By Hariz Aftab

Servant Leadership is a philosophy popularised by Robert K. Greenleaf in his essay “The Servant as Leader” published in 1970. According to him, the objective of a leader is to serve unlike what the notion of traditional leadership implies wherein a leader either serves his organisation or cares for his own ambitions. Service to commonality is the first priority of a servant leader. Says Greenleaf, “Servant leader is a servant first…sharply different from one who is leader first.” He further says that a servant leader makes sure that the common masses are served before all else and thinks reflectively about the effect of his leadership on the least privileged in the society. Such a leader has a vision and he acts accordingly.

A servant leader, says, Robert Greenleaf, has certain exceptional qualities in him. He “listens” to the complexities of the masses and endeavours to “understand” their problems. He is never fenced by the “language” and owns the power to “withdraw” and “reorient” himself in encumbering situations in order to sort out something more critical first and less important later. He possesses “acceptance” and “empathy.” “Anyone can lead perfect people,” says Greenleaf but a servant leader is able to tolerate the imperfections his people display. He can “foresee the unforeseeable” and he is blessed with the “foresight” of what is going to happen in the future. He is the man of “one action at a time” and carries the power of “persuasion” in his tongue. He has “awareness” and “perception” more than those who accept his leadership and Greenleaf at the end counts “conceptualising” as one of the prime powers of a servant leader.

Greenleaf’s considerations when set against the attitude of Indian leaders portray a picture which lamentably is contrasting on all counts. The myriad of problems faced by the people and political nonattendance is witness to the fact that the elected leaders in India beyond doubt are in need of the trait of servant leadership.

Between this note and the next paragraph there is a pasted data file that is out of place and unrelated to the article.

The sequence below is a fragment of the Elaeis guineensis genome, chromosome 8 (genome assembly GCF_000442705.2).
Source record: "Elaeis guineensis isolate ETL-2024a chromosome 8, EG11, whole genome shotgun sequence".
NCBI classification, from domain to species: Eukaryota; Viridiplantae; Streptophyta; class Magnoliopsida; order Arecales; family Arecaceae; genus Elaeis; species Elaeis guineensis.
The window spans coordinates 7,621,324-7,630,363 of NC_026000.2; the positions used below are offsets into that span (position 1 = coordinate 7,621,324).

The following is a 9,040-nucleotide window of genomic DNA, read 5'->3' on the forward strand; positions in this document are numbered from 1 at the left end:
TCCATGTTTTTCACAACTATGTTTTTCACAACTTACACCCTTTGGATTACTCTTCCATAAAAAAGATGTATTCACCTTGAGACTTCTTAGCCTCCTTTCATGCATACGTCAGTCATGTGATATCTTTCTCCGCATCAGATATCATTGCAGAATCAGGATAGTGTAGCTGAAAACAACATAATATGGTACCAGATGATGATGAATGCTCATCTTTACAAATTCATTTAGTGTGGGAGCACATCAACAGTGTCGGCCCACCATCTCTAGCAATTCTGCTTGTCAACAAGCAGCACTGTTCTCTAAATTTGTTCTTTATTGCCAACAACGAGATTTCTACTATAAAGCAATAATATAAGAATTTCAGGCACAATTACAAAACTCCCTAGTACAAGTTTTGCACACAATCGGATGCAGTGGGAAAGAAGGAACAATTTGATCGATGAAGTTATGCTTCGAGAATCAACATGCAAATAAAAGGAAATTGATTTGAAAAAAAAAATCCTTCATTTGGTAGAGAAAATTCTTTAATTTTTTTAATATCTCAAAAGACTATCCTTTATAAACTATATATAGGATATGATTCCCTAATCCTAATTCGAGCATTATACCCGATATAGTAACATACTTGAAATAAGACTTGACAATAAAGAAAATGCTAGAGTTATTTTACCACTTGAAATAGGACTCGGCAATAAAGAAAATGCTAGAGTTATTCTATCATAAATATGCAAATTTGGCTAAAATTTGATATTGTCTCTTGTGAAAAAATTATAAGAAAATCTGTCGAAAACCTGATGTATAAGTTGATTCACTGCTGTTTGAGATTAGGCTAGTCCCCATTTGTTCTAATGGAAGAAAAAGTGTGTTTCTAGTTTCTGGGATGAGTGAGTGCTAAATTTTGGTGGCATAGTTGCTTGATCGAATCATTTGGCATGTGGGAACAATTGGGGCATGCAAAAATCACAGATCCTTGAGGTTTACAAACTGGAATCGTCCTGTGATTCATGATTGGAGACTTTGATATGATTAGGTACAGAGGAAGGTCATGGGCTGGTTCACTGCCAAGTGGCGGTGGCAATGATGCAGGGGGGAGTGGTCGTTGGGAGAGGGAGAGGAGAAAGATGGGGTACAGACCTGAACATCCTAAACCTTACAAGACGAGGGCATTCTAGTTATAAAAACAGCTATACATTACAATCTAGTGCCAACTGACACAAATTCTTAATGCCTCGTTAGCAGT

Listening and understanding

In view of the political scenario post 2014 and the charged environment, international statistics concerning India have aggravated unpleasantly.  India slipped ten places to 51st rank in Economist Intelligence Unit’s Democracy Index 2019 while it further slipped two places in the same index to 53rd position for the year 2020. United States Commission on International Religious Freedom (USCIRF) in its annual report in 2020 enlisted India as “country of particular concern” reason being the biased proposals by the government like NRC and CAA. Rather than listening to the protesters, understanding the problem and addressing the issues, the leaders rejected the report as “biased” and “new level of misrepresentation” demonising any sort of opposition against their proposals.


Out of 107 countries, India ranks 94th in Global Hunger Index 2020 which signifies a grim situation. Hunger being an apolitical and humanitarian issue deserves boundless attention but the leaders are scarcely seen involved in the issue. Instead we witness the vexation poured upon the people exposing the incautiousness of the government and the leaders. A case registered against a journalist and the arrest of his aide for allegedly maligning the image of the state government who had in reality exposed the substandard (roti-salt) mid-day meal in a school in Uttar Pradesh is a befitting example.

Acceptance and Empathy

The elements of leaders in India today are the exact opposite of acceptance and empathy. The outright denial of climate change when 21 out of the 30 world’s cities with worst air pollution are in India according to data compiled in IQAir Air Visual’s 2019 World Air Quality report with 6 Indian cities in top 10 is distressing. The statements like “Climate hasn’t changed, we have changed” by hon’ble Prime Minister back in 2014 and nullification of the notification released by MOEFCC in December 2015 with reference to new emission norms hence allowing 400 thermal power plants to release pollutants and effluents directly into the environment for up to five more years in 2017 unfolds the true picture. Such acts only portray the denial and unwillingness to accept the complications.